In the U.S, all instances, the quality and success of political campaigns are linked to the intelligence and efficacy of its management. All the individuals such as campaign manager, communications directors, phone-bank managers, poll analysts, aides, and others come together to implement the strategy that will cause their candidate’s election. However, almost everything, direction taken, decisions made or talking about focused points will be under the supervision of a leading managerial figure.
Karl Rove, Patrick Caddell, Conway, James Carville, David Plouffe, John Mitchell are well-known campaign managers and those names are sometimes referred to as abbreviations for the kinds of approaches they took to campaign in American politics. Many of them become and remain famous as the candidates they helped succeed in elections. All of them made a mark in one way or the other.
What techniques they used to operate which made them legendary figures on the American political stage? These people have absorbed the practical knowledge, but now we have curriculum standards within many graduate-level political science, public administration, and public policy degree programs. Students pursuing a Master of Public Administration can enter into jobs in politics and work their way up to campaign management, but the path won’t be easy. These individuals need to learn core tenets of political campaigns before their graduate studies.
Comfort with high stakes
For a political campaign, we need people who possess management experience or natural leadership skills with a broad vision. However, some issues arise due to stemming from an inadequate understanding of the current scenario but not due to lack of managerial acumen.
Kellen Guida, a political analyst explains to Forbes that the U.S. presidential campaign is a 24/7 dogfight to lead the world’s richest, most influential country. Not all campaigns take place as broad and as visible in scale but takeaway from Guida’s phrase should be the gravity of the situation. This is true for the 2016 election or mayoral election in a major city.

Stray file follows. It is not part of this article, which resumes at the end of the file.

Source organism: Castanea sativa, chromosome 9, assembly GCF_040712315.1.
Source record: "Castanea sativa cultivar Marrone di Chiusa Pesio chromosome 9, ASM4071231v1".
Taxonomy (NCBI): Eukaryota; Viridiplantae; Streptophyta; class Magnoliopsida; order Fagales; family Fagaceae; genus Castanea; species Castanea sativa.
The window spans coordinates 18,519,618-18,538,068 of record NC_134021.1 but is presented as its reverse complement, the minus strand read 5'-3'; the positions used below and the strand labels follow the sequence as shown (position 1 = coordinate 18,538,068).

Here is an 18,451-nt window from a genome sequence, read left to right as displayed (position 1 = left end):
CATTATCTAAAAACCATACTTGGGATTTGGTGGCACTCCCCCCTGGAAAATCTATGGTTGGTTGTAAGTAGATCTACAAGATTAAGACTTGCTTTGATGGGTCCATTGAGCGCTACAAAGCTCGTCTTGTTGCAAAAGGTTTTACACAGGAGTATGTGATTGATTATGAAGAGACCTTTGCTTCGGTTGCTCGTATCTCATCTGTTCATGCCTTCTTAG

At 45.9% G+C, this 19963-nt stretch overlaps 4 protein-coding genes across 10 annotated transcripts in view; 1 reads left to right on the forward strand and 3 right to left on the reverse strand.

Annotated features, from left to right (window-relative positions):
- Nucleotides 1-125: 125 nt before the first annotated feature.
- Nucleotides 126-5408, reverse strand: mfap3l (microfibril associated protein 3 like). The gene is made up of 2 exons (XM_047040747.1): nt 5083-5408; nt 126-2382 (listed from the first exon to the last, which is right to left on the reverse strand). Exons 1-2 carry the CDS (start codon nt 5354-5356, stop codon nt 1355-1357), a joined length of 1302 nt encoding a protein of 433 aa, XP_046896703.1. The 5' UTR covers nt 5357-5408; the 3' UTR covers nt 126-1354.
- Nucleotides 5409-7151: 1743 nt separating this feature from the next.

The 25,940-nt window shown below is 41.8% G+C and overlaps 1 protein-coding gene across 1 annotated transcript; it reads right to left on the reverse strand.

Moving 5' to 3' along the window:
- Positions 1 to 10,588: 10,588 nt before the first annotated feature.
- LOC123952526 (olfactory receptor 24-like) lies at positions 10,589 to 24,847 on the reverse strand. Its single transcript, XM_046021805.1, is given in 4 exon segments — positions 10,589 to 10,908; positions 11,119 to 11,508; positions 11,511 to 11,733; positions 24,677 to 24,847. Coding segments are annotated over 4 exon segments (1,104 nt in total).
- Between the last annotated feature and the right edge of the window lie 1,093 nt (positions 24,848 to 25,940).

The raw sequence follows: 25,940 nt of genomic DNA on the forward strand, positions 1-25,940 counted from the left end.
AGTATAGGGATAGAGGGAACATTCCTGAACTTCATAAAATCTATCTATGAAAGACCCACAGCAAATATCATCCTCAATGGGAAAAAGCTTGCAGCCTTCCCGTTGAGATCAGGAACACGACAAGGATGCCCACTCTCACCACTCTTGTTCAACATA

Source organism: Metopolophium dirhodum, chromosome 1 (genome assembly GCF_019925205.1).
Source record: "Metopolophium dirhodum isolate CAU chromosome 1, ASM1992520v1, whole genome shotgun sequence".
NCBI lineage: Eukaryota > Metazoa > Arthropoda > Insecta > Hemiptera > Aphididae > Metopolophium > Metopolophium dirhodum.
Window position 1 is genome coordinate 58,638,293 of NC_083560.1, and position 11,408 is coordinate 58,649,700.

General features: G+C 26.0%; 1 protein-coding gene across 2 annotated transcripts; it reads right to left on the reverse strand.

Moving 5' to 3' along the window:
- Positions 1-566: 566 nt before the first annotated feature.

Whether it, the size of a mayoral campaign for a medium-sized American metropolis or larger is not less than managing a company –every decision can be a favor or a warning.
Taking into account the power of major modern corporations, none of them have the same effect as those who create or carry out law and policy. Thus, those who are serious about managing political operations, it is mandatory to always keep all these in mind. When making all decisions which means take the time to arrive at the right alternative by receiving feedback from the candidate and his or her closest advisers.
Navigating legal requirements
The Supreme Court declared that political spending constitutes protected speech-allowing corporations to spend unlimited as long as they are not supporting a single candidate and campaign process is monitored by many laws and regulations. Campaign managers should know everything about the candidate if not hire legal and clerical staff to handle such responsibility. These include from timing standards applied to TV ads to meeting statewide requirements for candidates to make ballots.
Balancing idealism and pragmatism
According to American political consulting firm, candidates should enter politics based on belief in themselves and their support from communities, not for selfishness. Campaign managers or other people aim to maintain the standards but not fill the role. Managers should genuinely question themselves and justify why they believe in a particular candidate. By doing this it will be beneficial for media relations, and also political operatives frequently interviewed to know the dedication to a candidate or issue.
Not only effective managers are proactive and realistic to know what will work and what does not in a campaign strategy, but they need to know where they have lost. Campaign Workshop a political consulting firm noted that running a campaign without a chance to win is foolishness and lacking awareness of being defeated.
Reaching, affecting and turning out voters
President of VoteRunLead Shannon Garrett states that outreach and voter contact is the backbone of every campaign. This involves doing research on understanding prominent demographics, knowing the turnout of past elections, using multiple channels to vote, reaching the most likely voters and convincing them to vote. Young professionals and college students are mostly receptive to social media and email communications whereas middle-aged and elderly respond to get-out-the-vote phone calls and direct mailings.
Campaign managers must highlight the best qualities and messages of the candidate for each demographic and in each medium. There should be consistency based on the candidate’s character. People who do not vote understand that politics involves compromise, but remind that not participating is unwise. Finally on the day of elections staff will see the true measure of their get-out-the-vote strategy and eagerly wait for the results.
Above discussed principles are the portion of skills that politically the students/graduates need in the political world if they want to manage campaigns.